When we converse with others, we usually feel for some reason as if there is a mythical stopwatch the other person or persons hold over us, so we must respond immediately to what they say. This is a fallacy. Really, a glaring fallacy I am not sure from whom or whence it comes, but it’s apparently a cross-cultural phenomenon. And, oh, how prevalent it is online. I watched a comment debate (if you can call it a debate) unfold a couple of weeks ago on a thread wherein a chap demanded a reply from a lady within a minute of her comment. “Typical liberal, doesn’t have anything to say to that I guess. Still waiting.” Hmm. How many times have we witnessed or been subjected to something like that, so that we feel that mythical stopwatch ticking away in our heads? So we say something unformed, a thought not completely thought through, and then see the flaw in it. Our discussion partner picks it apart. “That’s not exactly what I meant!” we want to say; our emotions spiral. We end up running the scenario over and over in our minds, sometimes for days. We will pick up the conversation perhaps months or years later and think “If only I had said it differently…” Sometimes this leads to what I call conflict archaeology and we will bring up old conversations, or they will be brought up by others, in arguments, and “you said, that one time…” become fodder for resentments. All because the mythical stopwatch kept you from really saying what you felt.
There is no stopwatch. Every person is fully entitled to take as long as they wish to formulate a response. We aren’t on the debate team in real life. A discussion between real people, in real time, in real life, is only as good and fulfilling as the thoughts and sentiments it evokes and provides between those engaged in it. Half-formulated thoughts rushed off half-cocked don’t really bring much to the table unless you’re engaged in the sort of discussion that is meandering around in one of those “what if” types of talks that extrapolates and explores and everyone feeds off of each other’s brainstorms. Even then taking the time to stop and think is a huge part of the enterprise. So let me say again: everyone is entitled to stop and think before responding in a discussion.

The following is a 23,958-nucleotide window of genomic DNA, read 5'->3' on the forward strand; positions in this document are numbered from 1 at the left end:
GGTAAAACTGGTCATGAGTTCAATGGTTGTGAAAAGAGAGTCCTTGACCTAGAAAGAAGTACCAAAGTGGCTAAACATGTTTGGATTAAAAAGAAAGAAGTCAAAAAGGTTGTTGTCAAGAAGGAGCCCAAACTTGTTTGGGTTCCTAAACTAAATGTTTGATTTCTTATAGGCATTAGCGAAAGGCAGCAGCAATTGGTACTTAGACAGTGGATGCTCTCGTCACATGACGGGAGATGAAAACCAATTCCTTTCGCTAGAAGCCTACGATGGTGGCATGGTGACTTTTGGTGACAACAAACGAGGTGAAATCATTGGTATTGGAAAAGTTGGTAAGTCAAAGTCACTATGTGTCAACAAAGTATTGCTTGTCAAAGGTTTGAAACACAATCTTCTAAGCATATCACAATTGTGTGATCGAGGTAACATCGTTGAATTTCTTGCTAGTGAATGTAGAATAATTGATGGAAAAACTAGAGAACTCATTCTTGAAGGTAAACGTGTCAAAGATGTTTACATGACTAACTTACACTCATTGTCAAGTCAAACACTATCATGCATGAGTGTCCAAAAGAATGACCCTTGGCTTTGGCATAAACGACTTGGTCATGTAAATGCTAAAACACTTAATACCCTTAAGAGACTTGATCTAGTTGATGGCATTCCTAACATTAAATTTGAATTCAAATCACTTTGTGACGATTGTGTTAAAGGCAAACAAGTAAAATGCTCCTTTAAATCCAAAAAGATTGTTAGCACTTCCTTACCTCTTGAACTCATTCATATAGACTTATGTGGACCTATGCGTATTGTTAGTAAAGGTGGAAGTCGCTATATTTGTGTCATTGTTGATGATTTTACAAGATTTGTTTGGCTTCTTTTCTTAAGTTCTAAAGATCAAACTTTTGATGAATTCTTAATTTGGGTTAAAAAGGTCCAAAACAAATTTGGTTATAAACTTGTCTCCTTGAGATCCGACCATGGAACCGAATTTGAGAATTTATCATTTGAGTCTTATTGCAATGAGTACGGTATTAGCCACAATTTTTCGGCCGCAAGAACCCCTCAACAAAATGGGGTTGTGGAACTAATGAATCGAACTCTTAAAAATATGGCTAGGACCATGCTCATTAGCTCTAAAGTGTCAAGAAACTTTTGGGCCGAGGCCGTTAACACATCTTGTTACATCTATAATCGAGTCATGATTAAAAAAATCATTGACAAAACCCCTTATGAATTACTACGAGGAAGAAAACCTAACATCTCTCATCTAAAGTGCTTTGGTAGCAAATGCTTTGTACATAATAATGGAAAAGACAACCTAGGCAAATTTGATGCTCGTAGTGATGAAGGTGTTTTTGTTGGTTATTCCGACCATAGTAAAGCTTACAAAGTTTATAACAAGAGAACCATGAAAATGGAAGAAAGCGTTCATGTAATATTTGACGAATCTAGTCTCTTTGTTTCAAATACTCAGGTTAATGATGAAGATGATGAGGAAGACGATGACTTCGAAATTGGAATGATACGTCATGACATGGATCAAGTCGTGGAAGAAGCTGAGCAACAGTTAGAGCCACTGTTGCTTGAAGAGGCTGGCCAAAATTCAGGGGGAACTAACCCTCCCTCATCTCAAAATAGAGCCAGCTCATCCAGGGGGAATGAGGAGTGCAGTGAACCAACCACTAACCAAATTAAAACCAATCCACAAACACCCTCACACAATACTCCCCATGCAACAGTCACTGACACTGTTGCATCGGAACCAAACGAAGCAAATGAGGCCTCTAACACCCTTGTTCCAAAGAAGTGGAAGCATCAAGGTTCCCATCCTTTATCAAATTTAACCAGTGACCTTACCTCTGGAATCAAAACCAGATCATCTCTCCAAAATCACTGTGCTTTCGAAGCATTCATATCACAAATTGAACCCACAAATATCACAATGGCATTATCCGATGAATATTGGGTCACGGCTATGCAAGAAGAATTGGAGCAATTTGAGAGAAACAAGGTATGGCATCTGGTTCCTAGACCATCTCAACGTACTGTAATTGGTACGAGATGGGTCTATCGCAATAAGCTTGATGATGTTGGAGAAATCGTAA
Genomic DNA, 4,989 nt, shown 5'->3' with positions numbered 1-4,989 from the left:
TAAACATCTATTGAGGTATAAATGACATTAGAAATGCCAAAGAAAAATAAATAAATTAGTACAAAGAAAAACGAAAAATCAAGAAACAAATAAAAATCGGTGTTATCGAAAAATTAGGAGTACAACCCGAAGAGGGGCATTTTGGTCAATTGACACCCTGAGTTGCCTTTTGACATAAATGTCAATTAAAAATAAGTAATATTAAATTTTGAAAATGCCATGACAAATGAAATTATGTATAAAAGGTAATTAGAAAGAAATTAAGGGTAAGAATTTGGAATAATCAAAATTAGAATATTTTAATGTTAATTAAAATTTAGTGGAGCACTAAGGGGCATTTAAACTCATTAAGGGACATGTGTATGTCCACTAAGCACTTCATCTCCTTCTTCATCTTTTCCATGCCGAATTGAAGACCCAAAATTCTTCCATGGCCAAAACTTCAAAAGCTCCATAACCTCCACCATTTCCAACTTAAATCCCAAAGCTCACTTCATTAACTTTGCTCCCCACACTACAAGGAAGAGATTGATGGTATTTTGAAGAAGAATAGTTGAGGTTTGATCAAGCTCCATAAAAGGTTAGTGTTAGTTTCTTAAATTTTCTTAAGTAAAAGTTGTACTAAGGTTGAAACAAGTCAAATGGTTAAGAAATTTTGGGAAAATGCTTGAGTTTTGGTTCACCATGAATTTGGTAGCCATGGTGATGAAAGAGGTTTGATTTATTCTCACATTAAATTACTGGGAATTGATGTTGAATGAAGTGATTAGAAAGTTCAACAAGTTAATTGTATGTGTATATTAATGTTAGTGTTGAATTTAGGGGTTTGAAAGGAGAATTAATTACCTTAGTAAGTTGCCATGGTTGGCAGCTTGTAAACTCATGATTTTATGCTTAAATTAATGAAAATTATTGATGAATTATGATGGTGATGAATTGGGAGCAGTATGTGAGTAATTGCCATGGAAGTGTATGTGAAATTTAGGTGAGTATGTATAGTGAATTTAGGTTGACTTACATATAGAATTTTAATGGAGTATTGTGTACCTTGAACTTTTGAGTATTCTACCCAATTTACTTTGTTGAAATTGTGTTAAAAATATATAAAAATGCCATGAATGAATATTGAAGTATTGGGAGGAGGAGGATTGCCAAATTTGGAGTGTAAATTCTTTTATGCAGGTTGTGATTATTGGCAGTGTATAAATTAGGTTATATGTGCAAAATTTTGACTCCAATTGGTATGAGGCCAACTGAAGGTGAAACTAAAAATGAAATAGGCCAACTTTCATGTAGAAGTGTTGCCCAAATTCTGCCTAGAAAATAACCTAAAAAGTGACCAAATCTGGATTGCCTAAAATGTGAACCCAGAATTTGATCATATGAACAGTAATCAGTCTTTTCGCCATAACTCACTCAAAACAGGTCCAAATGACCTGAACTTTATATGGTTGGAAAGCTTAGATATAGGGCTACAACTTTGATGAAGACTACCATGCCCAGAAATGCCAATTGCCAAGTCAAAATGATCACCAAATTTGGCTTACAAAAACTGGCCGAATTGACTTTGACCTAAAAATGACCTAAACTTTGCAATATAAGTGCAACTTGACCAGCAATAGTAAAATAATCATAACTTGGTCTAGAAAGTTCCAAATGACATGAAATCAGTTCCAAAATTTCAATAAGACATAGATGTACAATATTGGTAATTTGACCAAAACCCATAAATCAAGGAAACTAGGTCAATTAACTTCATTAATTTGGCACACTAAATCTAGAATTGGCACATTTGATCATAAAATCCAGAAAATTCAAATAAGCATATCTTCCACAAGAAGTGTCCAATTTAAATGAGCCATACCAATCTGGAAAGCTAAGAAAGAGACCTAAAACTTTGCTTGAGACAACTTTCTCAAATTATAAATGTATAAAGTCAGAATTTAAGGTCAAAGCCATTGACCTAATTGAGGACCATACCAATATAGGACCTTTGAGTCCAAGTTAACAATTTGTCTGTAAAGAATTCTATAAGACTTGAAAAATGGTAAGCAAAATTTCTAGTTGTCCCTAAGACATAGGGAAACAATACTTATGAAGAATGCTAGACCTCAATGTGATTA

People like to rush you in talks. “Well?” they say. “What do you think about that?” The pressure to plow ahead and say something is a social conditioning, and it often leads to a derailing in the discussion. Telling the other person that you don’t know is completely acceptable. Admitting you haven’t thought things through enough to formulate an answer to that question or scenario is just fine. Saying you will have to think about it is dandy. Asking for more input is fantastic. As rational and intelligent beings, social beings, we depend on each other for a healthy functioning society. Rushing into things gets us into trouble. We *have* to communicate with each other to form relationships, get things done, make things better, grow as a society and as individuals. It is our nature. But beating each other up with our words, berating each other with sentiment, is not communicating. Not allowing each other time to digest what thoughts we provide each other with is a grave disservice to our fellows.
Each day, all day long, we are bombarded with information and input. So much so that we tend to glaze over; we skim through our newsfeeds, our social media feeds, we listen with half an ear to our kids and our partners and our friends. We struggle to listen to our coworkers. We search for things to interest us and then lose that interest. So when we attempt conversation, we rush it. That is simply not alright. We don’t allow the merit and meaning to sink in and truly affect us, so that we can absorb what the other person or persons mean to say to us. Perhaps what they mean to say has enough merit to alter our circumstances or change our perspective. I mean to talk about perspective a lot, because perspective is extremely important to healing and growth. If we maintain the same perspective all the time, we become stagnant and can never hope to heal the things inside us that hurt or cause us us hurt. It takes patience to listen to others, and patience to allow ourselves the time to formulate the thoughts to respond. To still our voices enough to not say what immediately comes to mind so we know truly what we want to say.
“Does that make sense?” I find myself asking people when I talk to them sometimes. Because I want to know if my thoughts are comprehensible. It does no good to take the time to formulate thoughts and work to get them across if the other person does not understand. Sometimes they won’t understand. And that’s ok, because not everyone will, and it’s not our responsibility to cram all of our understanding into one conversation. Because even though there is no stopwatch, there is also no measuring stick of depth of understanding. This is a boundary lesson, and one hard to learn: sometimes others will not comprehend our feelings, intentions, ideas, or points of view no matter the framework we give them. Beating a dead horse is still beating a dead horse no matter how long you take to formulate a stick with which to beat it. And sometimes, to our chagrin or sadness, we realise that conversation with a certain someone will be woeful no matter what and engagement will be futile. Experience is a wise teacher, if we put her lessons to good use.